Danish Foreign Policy and the Balance between the EU and the US: The Choice between Brussels and Washington after 2001

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In the international debate it is often argued that Denmark in its major foreign policy priorities has sided with the USA since the Cold War rather than with the EU or its European partners. The article examines whether this is correct, and if it is, why this is so, since 2001. The paper also asks whether a different theoretical approach - namely, discourse analysis will lead to different findings than those of the dominant approaches. The article first presents different ways of explaining why a country chooses the balance that it does between the EU and the US. One particular approach, poststructuralist discourse analysis, is applied. The balance between the EU and the US in the dominant Danish discourse is analysed. The article then outlines the policy level and attempts to map where Danish policies are conducted with the EU and the US respectively. It is shown that the EU is the most important partner across foreign policy areas since 2001, in spite of ad hoc foreign policy cooperation with the US, and that this is due to a dominant discourse which articulates the EU as `our most important alliance´. However, the US is the most important partner on military security issues based on a discourse which articulates cooperation with the US as a central part of Danish foreign policy identity and an`offensive foreign policy´.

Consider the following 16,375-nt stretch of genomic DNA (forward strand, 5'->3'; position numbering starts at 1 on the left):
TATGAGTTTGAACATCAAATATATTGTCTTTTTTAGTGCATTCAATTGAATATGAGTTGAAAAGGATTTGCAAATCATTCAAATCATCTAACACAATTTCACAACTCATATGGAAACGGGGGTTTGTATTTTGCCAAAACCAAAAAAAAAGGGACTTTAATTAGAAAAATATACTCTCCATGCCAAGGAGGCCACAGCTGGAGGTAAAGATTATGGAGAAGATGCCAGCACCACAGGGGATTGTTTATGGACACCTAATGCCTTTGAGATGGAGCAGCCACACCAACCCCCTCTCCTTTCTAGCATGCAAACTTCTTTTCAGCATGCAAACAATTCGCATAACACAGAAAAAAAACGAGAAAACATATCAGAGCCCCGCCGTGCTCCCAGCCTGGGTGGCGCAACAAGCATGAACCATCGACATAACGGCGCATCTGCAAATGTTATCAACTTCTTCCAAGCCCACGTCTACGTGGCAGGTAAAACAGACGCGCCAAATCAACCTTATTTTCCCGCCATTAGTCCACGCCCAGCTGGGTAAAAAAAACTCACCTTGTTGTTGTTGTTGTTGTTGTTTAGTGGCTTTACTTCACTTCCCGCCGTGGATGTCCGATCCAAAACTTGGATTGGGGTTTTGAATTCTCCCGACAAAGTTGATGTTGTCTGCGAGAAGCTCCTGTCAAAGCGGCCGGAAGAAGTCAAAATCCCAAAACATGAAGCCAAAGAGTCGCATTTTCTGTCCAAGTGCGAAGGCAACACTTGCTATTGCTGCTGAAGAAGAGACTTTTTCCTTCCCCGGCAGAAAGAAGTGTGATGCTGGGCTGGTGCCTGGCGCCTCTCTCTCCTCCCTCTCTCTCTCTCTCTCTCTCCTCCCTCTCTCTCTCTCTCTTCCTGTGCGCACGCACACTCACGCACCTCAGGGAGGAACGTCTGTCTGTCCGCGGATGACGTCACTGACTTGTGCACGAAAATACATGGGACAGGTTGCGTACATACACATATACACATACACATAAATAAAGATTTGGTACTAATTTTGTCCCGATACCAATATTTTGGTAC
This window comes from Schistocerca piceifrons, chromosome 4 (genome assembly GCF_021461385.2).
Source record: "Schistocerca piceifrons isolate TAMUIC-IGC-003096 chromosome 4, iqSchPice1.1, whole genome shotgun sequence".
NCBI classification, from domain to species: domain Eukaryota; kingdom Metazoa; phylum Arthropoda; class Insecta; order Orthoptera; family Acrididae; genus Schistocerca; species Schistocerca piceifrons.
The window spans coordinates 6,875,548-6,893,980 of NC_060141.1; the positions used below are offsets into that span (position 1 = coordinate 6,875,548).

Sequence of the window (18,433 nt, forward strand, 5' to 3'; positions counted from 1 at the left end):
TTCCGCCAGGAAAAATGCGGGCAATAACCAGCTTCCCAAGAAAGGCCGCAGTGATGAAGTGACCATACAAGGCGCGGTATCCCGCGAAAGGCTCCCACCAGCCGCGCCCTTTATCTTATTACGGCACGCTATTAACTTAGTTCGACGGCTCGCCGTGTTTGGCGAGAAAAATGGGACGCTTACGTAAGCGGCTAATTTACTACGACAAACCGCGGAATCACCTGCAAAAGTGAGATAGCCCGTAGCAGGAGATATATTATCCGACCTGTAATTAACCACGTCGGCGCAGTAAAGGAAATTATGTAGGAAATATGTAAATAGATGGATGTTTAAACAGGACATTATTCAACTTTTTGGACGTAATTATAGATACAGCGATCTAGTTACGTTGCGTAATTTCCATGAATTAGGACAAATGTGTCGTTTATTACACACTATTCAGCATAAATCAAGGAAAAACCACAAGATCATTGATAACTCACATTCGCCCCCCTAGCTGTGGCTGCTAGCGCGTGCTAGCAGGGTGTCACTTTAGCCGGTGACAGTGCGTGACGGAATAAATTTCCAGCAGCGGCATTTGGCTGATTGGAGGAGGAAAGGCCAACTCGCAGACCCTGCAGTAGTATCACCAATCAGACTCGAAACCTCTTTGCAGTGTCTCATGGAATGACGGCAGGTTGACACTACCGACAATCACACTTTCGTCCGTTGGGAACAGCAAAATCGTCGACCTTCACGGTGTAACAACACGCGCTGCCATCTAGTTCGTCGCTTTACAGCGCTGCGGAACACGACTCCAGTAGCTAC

Original languageEnglish
JournalCooperation and Conflict
Issue number2
Pages (from-to)209-230
Publication statusPublished - 2009

ID: 8856645